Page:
A synchronized response to a synchronized problem

Thought of the day

by Chief Investment Office 15 Feb 2019

US retail sales fell 1.2% m-o-m in December, far worse than expectations for a 0.1% m-o-m rise, and the sharpest drop since September 2009. The control group reading, which is an input into the GDP accounts, also suffered its biggest monthly decline since January 2000, dropping 1.7% compared with expectations for a 0.4% increase.

Investors shouldn't read too much into a single month’s figures and the data could have been squeezed by the US government shutdown and may be subject to revision. But other recent data releases confirm a picture of slowing global growth:

  • Recent momentum in the Eurozone has been especially weak. Industrial production has been on a declining trend for the lpast year and has now fallen to lower levels than seen in the Eurozone crisis. And Germany just barely avoided a technical recession in 4Q18 with a GDP growth rate of 0%.
  • China PPI data, released on Friday, pointed to weakening domestic demand. PPI inflation has eased for seven consecutive months and at 0.1% y-o-y in January, it is 4.6ppts below the 2018 peak of 4.7%.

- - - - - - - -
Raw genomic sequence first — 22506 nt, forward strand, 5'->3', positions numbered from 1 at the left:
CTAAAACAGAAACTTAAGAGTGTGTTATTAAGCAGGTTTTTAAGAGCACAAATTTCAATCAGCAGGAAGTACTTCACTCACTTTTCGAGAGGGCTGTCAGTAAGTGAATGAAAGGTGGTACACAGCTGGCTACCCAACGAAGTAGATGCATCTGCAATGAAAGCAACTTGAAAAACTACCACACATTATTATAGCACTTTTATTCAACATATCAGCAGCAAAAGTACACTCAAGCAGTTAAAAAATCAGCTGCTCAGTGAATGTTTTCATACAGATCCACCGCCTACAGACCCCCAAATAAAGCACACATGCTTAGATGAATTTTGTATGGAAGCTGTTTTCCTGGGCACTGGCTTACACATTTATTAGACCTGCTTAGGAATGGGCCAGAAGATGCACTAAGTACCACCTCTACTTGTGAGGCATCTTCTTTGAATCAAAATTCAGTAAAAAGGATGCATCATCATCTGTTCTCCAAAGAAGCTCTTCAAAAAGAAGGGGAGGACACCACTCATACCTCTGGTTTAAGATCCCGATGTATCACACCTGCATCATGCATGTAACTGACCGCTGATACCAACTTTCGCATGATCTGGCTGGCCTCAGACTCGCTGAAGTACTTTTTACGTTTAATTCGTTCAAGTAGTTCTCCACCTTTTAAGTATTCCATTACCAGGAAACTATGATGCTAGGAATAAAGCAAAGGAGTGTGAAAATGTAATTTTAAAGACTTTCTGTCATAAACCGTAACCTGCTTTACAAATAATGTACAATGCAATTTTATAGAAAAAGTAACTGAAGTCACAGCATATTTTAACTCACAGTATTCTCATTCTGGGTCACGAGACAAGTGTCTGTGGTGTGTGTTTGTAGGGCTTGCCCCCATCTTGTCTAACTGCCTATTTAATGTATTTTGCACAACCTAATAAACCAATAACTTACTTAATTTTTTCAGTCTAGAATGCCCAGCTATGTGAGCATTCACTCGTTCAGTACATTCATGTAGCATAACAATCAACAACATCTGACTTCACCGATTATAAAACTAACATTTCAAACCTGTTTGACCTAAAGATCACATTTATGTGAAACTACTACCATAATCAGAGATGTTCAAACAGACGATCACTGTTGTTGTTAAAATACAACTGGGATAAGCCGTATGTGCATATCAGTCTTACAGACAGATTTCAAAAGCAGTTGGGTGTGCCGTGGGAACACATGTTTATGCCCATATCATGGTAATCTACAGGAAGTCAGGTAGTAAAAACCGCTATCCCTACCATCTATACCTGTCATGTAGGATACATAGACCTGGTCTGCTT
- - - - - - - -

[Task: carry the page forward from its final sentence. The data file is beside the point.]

• Citigroup's global economic surprise index has now been below zero for 315 days, the longest stretch in which data-misses have outnumber beats since 2008–09. It is also the second-worst run in the 16-year history of the index.Signs of a synchronized slowdown are being matched by a synchronized response from the world’s major central banks. The Federal Reserve has adopted a neutral data dependent stance. The hawks at the European Central Bank have taken notice, with Klaas Knot this week adopting a “wait and see attitude,” on removing monetary accommodation and Jens Weidmann claiming the current weakness is “a bit more protracted” than initially thought. And Chinese credit growth data suggest that monetary policy easing by the People’s Bank of China may be starting to gain traction. Growth of outstanding total social financing (TSF), a broad measure of credit and liquidity in the economy, picked up to 10.4% y-o-y in January from a record low of 9.8% in December. Against this backdrop we maintain a cautious risk-on stance, with a modest overweight in global equities backed by hedging strategies to help navigate market volatility.

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